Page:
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== Mining and Consensus
((("mining and consensus", "purpose of")))The word "mining" is somewhat misleading. By evoking the extraction of precious metals, it focuses our attention on the reward for mining, the new bitcoin created in each block. Although mining is incentivized by this reward, the primary purpose of mining is not the reward or the generation of new coins. If you view mining only as the process by which coins are created, you are mistaking the means (incentives) as the goal of the process. Mining is the mechanism that underpins the decentralized clearinghouse, by which transactions are validated and cleared. Mining is the invention that makes bitcoin special, a decentralized security mechanism that is the basis for P2P digital cash.
((("mining and consensus", "decentralized consensus")))((("central trusted authority")))Mining _secures the bitcoin system_ and enables the emergence of network-wide _consensus without a central authority_. ((("fees", "transaction fees")))The reward of newly minted coins and transaction fees is an incentive scheme that aligns the actions of miners with the security of the network, while simultaneously implementing the monetary supply.
((("decentralized systems", "bitcoin mining and")))The purpose of mining is not the creation of new bitcoin. That's the incentive system. Mining is the mechanism by which bitcoin's _security_ is _decentralized_.
Miners validate new transactions and record them on the global ledger. A new block, containing transactions that occurred since the last block, is "mined" every 10 minutes on average, thereby adding those transactions to the blockchain. Transactions that become part of a block and added to the blockchain are considered "confirmed," which allows the new owners of bitcoin to spend the bitcoin they received in those transactions.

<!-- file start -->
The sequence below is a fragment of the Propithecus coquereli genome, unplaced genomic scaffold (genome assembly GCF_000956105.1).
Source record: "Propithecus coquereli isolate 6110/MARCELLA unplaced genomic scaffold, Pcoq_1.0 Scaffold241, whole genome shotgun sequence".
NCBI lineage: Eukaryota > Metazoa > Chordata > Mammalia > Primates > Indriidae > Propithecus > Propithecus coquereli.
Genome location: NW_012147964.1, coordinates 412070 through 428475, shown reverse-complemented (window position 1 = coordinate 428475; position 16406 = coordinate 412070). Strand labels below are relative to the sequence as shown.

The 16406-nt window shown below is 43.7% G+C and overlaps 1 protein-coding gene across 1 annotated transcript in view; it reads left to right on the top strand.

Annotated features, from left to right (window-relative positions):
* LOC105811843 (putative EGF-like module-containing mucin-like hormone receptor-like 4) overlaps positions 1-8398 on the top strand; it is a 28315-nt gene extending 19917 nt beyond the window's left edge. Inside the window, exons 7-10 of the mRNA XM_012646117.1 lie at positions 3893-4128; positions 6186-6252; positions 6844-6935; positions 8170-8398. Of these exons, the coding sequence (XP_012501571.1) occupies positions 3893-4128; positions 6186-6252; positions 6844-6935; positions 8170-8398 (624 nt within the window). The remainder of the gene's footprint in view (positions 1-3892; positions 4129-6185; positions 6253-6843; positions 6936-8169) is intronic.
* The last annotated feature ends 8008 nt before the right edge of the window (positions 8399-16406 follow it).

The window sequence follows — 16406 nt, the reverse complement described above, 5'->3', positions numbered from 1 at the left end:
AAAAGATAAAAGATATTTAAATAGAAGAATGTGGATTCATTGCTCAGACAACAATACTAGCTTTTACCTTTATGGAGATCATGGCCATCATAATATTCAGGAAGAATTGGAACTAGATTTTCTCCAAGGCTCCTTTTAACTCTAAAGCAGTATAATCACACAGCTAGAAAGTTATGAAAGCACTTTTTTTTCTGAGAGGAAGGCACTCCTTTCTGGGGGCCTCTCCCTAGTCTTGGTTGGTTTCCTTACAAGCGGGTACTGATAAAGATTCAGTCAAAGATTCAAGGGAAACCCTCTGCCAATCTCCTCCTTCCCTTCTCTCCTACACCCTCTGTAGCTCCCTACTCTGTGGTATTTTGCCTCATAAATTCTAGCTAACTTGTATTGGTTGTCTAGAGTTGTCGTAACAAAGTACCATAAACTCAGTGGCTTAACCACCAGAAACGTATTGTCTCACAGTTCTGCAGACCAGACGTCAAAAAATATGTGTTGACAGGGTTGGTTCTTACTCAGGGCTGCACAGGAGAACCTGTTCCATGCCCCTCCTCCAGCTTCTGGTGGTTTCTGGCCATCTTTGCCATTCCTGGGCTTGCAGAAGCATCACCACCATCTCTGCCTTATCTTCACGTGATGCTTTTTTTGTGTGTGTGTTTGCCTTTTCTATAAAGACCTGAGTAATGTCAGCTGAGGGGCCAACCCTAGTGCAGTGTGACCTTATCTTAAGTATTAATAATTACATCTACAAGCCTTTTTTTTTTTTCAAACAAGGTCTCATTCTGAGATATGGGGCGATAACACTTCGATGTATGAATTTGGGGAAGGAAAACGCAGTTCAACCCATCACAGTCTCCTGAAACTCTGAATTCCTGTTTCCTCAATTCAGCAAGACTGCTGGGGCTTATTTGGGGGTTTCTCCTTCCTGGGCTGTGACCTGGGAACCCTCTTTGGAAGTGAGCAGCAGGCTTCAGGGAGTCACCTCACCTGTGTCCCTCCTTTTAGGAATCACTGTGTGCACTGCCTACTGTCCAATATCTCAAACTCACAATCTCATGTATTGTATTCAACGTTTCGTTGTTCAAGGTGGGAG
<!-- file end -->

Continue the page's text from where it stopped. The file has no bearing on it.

((("fees", "mining rewards")))((("mining and consensus", "mining rewards and fees")))((("Proof-of-Work algorithm")))((("mining and consensus", "Proof-of-Work algorithm")))Miners receive two types of rewards in return for the security provided by mining: new coins created with each new block, and transaction fees from all the transactions included in the block. To earn this reward, miners compete to solve a difficult mathematical problem based on a cryptographic hash algorithm. The solution to the problem, called the Proof-of-Work, is included in the new block and acts as proof that the miner expended significant computing effort. The competition to solve the Proof-of-Work algorithm to earn the reward and the right to record transactions on the blockchain is the basis for bitcoin's security model.
The process is called mining because the reward (new coin generation) is designed to simulate diminishing returns, just like mining for precious metals. Bitcoin's money supply is created through mining, similar to how a central bank issues new money by printing bank notes. The maximum amount of newly created bitcoin a miner can add to a block decreases approximately every four years (or precisely every 210,000 blocks). It started at 50 bitcoin per block in January of 2009 and halved to 25 bitcoin per block in November of 2012. It halved again to 12.5 bitcoin in July 2016. Based on this formula, bitcoin mining rewards decrease exponentially until approximately the year 2140, when all bitcoin (20.99999998 million) will have been issued. After 2140, no new bitcoin will be issued.